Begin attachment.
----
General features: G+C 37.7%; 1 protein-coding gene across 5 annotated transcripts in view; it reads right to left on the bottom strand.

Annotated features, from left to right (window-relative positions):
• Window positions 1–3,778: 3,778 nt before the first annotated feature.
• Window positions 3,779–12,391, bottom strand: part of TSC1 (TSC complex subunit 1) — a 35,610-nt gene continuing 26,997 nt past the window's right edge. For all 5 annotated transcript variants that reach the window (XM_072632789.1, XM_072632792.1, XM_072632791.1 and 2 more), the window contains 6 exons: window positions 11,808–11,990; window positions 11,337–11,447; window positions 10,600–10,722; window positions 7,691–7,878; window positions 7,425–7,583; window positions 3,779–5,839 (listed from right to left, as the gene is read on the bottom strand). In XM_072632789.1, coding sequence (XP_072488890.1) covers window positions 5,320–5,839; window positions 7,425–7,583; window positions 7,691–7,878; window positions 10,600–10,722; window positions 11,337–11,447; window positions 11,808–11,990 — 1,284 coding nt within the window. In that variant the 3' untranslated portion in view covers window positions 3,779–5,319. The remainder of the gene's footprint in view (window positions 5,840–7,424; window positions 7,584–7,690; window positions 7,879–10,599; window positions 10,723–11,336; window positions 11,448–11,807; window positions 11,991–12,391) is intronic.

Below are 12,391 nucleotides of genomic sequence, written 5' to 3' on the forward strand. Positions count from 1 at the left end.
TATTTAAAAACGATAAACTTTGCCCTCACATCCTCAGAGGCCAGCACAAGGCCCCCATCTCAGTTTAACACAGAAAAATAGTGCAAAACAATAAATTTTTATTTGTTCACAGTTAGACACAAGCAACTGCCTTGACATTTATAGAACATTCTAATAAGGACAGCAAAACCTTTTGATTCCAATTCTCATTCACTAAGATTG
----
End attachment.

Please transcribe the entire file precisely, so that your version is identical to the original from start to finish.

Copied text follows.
General features: G+C 37.7%; 1 protein-coding gene across 5 annotated transcripts in view; it reads right to left on the bottom strand.

Annotated features, from left to right (window-relative positions):
• Window positions 1–3,778: 3,778 nt before the first annotated feature.
• Window positions 3,779–12,391, bottom strand: part of TSC1 (TSC complex subunit 1) — a 35,610-nt gene continuing 26,997 nt past the window's right edge. For all 5 annotated transcript variants that reach the window (XM_072632789.1, XM_072632792.1, XM_072632791.1 and 2 more), the window contains 6 exons: window positions 11,808–11,990; window positions 11,337–11,447; window positions 10,600–10,722; window positions 7,691–7,878; window positions 7,425–7,583; window positions 3,779–5,839 (listed from right to left, as the gene is read on the bottom strand). In XM_072632789.1, coding sequence (XP_072488890.1) covers window positions 5,320–5,839; window positions 7,425–7,583; window positions 7,691–7,878; window positions 10,600–10,722; window positions 11,337–11,447; window positions 11,808–11,990 — 1,284 coding nt within the window. In that variant the 3' untranslated portion in view covers window positions 3,779–5,319. The remainder of the gene's footprint in view (window positions 5,840–7,424; window positions 7,584–7,690; window positions 7,879–10,599; window positions 10,723–11,336; window positions 11,448–11,807; window positions 11,991–12,391) is intronic.

Below are 12,391 nucleotides of genomic sequence, written 5' to 3' on the forward strand. Positions count from 1 at the left end.
TATTTAAAAACGATAAACTTTGCCCTCACATCCTCAGAGGCCAGCACAAGGCCCCCATCTCAGTTTAACACAGAAAAATAGTGCAAAACAATAAATTTTTATTTGTTCACAGTTAGACACAAGCAACTGCCTTGACATTTATAGAACATTCTAATAAGGACAGCAAAACCTTTTGATTCCAATTCTCATTCACTAAGATTG